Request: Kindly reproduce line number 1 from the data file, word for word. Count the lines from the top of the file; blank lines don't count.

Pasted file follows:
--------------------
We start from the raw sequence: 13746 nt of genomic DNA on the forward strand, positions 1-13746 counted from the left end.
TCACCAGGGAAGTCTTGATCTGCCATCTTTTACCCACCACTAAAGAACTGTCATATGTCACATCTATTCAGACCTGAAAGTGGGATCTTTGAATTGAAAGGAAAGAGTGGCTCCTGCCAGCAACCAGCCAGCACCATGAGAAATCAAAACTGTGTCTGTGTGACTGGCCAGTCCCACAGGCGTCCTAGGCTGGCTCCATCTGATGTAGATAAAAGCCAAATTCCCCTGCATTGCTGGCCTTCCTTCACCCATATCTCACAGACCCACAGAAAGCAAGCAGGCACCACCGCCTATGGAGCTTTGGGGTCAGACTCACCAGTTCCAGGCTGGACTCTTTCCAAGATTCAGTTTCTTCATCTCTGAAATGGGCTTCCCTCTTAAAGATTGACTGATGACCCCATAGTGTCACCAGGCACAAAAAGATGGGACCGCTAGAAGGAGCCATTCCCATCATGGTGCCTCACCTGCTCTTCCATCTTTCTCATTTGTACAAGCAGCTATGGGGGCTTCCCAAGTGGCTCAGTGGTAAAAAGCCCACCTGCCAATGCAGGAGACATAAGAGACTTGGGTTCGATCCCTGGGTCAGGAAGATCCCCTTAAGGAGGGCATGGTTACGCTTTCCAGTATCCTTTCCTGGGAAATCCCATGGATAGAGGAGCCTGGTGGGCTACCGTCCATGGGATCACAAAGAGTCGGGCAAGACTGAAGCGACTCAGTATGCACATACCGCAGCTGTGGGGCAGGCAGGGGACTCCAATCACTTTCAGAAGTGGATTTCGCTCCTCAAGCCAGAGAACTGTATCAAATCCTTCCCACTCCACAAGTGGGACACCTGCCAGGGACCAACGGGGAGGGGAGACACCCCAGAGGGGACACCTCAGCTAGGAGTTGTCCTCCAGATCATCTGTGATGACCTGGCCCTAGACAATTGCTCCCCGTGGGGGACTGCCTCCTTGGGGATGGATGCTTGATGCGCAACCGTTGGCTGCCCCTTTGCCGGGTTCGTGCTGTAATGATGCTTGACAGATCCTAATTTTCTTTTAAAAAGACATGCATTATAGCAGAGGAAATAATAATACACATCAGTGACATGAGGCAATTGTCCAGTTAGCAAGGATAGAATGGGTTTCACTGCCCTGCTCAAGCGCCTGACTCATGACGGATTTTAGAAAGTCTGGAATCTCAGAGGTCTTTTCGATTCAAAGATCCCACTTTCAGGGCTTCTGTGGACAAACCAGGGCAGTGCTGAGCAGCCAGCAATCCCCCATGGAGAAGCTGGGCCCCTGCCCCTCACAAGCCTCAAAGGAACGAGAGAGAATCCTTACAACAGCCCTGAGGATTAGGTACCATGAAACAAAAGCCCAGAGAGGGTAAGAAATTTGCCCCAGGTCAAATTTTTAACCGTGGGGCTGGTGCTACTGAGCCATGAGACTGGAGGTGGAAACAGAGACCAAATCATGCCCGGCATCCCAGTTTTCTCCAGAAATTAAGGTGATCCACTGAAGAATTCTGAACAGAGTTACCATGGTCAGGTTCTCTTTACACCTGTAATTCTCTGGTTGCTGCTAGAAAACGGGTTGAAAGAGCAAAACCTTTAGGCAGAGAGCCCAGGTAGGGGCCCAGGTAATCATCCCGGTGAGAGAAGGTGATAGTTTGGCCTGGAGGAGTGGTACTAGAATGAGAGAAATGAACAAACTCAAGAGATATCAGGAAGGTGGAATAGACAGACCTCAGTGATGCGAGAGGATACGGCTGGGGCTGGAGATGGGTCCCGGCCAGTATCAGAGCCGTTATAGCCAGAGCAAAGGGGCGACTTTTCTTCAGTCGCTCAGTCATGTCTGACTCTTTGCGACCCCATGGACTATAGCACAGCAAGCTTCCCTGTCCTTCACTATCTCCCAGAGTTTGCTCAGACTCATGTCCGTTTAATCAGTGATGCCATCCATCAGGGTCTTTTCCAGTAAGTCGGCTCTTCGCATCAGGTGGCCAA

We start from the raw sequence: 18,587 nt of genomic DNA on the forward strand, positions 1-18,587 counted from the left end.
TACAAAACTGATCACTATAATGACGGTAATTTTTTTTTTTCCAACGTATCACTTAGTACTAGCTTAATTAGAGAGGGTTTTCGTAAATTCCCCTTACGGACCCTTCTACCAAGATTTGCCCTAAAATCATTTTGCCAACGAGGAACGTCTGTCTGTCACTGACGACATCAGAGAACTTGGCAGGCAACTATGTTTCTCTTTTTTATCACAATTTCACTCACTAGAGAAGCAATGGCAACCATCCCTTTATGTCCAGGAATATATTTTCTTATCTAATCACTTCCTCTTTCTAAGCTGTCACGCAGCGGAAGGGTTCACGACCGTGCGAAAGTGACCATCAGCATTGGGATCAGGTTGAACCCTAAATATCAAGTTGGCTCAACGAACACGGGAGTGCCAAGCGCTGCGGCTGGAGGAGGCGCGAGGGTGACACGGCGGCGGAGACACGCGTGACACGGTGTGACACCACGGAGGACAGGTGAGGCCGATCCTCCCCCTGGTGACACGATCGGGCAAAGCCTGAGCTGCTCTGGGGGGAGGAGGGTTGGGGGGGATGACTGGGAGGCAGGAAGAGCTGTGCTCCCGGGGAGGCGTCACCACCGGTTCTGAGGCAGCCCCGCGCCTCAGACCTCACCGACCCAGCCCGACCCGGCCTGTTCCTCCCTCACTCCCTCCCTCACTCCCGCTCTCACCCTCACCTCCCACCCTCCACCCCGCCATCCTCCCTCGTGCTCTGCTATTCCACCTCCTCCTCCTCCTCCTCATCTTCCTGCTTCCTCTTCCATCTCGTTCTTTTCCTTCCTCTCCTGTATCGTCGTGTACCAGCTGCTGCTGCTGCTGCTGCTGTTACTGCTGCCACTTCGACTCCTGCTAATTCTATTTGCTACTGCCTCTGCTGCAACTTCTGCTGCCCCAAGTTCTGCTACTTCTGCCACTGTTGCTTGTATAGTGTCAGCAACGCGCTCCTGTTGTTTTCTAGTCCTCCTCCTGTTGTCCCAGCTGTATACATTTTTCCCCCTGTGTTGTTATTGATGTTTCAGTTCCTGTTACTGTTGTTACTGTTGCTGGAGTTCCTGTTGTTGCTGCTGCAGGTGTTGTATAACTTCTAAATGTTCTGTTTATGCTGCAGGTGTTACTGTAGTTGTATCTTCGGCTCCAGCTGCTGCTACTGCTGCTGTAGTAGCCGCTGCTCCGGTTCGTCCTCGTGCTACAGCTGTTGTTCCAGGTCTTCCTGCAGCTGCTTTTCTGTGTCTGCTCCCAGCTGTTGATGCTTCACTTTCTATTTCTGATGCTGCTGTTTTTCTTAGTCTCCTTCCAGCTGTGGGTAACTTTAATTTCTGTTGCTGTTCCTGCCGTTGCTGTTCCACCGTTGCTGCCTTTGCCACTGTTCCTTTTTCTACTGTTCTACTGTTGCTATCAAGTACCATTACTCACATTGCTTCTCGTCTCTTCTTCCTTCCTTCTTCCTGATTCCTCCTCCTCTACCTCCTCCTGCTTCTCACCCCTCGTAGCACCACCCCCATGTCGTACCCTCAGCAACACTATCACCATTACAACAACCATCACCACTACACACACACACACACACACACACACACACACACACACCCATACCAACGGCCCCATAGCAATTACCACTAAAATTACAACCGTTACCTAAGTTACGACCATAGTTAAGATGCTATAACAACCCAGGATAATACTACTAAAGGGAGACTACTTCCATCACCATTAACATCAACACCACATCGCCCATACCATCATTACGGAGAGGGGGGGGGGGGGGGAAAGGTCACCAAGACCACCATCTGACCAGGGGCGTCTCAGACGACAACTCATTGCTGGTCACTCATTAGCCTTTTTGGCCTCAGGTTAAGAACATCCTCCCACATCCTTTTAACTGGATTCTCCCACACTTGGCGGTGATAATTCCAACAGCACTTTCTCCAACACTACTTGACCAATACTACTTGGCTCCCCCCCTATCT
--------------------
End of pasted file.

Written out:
We start from the raw sequence: 13746 nt of genomic DNA on the forward strand, positions 1-13746 counted from the left end.